Monday, November 18, 2019

My Best Punchlines—#1

Annamaria Back Here on Monday

Having produced a serious blog only few days ago, thanks to the MIE birthday celebration, I am not up for anything earthshattering today.  Given the general state of things, amusing is the best I can hope for, and that will be a stretch.  So here comes a true story out of my past that gave me a real-life opportunity to deliver a punchline.

Sometime in the early 80’s 

One of my clients, a huge international manufacturing firm, had offices and plants all over the world.  In the US, though the headquarters was in Stamford, Connecticut, most of the plants were in the south.  My contact at the company, the director of training, was a wonderfully bright and warm woman, a great colleague in every way.  We had many, many life experiences in common.  The only time our relationship strayed from delightful was when we traveled on business together.  You see she was terrified of flying, something we had to do with a fair amount of frequency.  She came by this terror honestly.  Several of her fellow employees were involved in the worst ever crash in JFK airport history.  Three, as I recall, were among the five survivors.  They suffered injuries but eventually recovered.  What saved them was that they were in the last row in the plane.

As a result of this, Adele (let’s call her) insisted on sitting in the very last row of any plane we flew on.   On the early spring day in question, our destination was a noon meeting in Chattanooga.  We would make it with forty-five minutes to spare by leaving LaGuardia at around 8 and changing planes in Atlanta.  In those days, the saying went, even if you were going to hell, in the Southeast, you would have to change planes in Atlanta.  The trouble was that Atlanta was prone to fog, especially in early spring.  And it was then and is still at least two miles between wherever you are and any place else you need to be in the Atlanta airport.  

Until we got into Atlanta airspace, the flight went as usual.  I did my best to distract Adele with funny stories, while she gripped my right forearm with both hands.  If the plane hit even light turbulence, her fingernails got into the act.  Since I was the consultant and she was the client, I did not wince.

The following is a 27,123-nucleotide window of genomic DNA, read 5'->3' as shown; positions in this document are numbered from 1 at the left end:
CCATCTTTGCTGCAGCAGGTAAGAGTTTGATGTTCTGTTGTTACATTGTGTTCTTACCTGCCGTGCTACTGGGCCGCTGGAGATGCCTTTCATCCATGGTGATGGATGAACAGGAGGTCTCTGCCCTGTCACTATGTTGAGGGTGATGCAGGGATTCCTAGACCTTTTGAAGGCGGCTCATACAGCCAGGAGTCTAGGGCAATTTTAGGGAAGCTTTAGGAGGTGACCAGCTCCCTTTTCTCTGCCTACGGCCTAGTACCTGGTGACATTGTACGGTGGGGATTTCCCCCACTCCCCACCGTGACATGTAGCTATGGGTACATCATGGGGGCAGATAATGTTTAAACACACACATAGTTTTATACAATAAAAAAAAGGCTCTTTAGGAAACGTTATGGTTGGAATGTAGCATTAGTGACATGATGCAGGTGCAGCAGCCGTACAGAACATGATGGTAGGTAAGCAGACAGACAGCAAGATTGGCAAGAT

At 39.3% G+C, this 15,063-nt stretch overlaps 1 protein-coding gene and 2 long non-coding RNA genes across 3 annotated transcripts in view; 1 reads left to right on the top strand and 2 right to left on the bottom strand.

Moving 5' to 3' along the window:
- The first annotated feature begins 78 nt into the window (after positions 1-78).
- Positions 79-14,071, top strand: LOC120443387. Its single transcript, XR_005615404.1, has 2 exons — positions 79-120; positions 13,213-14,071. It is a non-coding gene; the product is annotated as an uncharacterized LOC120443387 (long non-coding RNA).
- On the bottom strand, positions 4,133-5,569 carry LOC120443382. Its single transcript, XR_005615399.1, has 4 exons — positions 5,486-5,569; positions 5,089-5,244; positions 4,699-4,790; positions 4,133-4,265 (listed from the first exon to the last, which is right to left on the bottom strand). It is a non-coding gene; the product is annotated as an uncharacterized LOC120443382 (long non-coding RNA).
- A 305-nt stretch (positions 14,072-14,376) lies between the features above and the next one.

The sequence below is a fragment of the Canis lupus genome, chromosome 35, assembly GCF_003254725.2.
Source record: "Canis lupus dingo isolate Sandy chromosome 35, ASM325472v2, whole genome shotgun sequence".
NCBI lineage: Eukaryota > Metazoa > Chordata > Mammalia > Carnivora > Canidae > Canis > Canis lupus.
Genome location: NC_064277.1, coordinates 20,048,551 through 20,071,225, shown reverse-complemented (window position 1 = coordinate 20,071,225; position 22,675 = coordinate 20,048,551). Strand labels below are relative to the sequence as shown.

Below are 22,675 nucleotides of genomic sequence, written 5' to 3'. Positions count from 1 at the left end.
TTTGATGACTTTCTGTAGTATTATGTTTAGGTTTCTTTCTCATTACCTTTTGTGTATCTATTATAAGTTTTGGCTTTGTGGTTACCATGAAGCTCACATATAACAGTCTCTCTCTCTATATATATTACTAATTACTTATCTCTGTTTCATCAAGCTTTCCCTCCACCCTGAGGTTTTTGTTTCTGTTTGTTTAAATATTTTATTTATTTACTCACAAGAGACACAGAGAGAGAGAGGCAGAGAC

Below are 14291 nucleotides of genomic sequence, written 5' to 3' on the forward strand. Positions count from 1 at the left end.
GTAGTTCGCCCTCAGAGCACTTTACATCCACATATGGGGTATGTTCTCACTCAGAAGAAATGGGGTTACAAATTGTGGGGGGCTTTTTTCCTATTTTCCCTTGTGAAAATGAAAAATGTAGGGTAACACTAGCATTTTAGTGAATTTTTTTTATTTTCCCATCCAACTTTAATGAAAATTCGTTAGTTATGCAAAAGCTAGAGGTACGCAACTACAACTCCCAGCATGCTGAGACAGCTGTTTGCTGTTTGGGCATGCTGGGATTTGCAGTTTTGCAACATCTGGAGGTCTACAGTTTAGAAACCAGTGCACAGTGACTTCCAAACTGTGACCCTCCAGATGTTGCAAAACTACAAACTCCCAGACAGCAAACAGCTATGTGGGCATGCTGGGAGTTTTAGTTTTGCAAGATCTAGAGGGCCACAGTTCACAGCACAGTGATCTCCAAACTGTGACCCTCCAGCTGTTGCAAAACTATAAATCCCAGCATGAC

When the pilot told us that Atlanta was fogged in and we would be in a holding pattern for a while, I wondered how long my right hand could survive without blood circulation.

Our flight landed forty minutes late, cutting our time to change planes down to about twenty minutes.    Except that Adele and I were the last ones off our flight.  Make that twelve minutes.


The monitor said the flight to Chattanooga was leaving from Gate 10.  It was during that sprint through the airport that I realized that, despite the programs enacted in the previous decade, women would never achieve equality with men in business until we got rid of the high heels and narrow skirts.  Guys were zooming past us!  Unfair!!

When we arrived at Gate 10, we found a LONG line snaking through the waiting area and quite a way down the hall.   As we neared the boarding door, we realized that on that line with us were scores people going, not only to our destination, but to Nashville, Louisville, Birmingham, and Baton Rouge.  So we were about to get on a plane that was going where????

I was worried.  A beleaguered airport staff member confirmed that we were in the right place.  But.  But.

As we exited through the boarding door, we discovered a semicircle of airport mini vans to take us to our plane, but there was no indication of which bus was going to which plane.  To my question, a member of the groundcrew waved vaguely at the identical vehicles to our right.  I chose one at random.  I stuck my head in the door.  Around the periphery of the interior were a dozen or so men, seated with their attach cases on their laps. 

I said, “Pardon me, boys…”

 Everyone laughed but my client.


  1. Now THAT'S funny! LOLLLLL.
    Well done, Sis.

  2. Thank you, Bro. I figured we could all use a laugh this week.

  3. So... was it? And did you get there? Inquiring minds and all that...

    1. The answer is pretty mundane, EvKa. All the little buses stopped at all the planes. There was a guy next to each one, holding a piece of paper that said "Nashville" or Baton Rouge" etc. 1980's low tech at its best. We got to the plant at one pm, in time to finish our meeting and catch the last flight out for home. The alternative, if we missed the connection to Chattanooga was to return to NYC and reschedule for another day. "Adele" would have had to endure a flight with no pay off. She wept just thinking of it.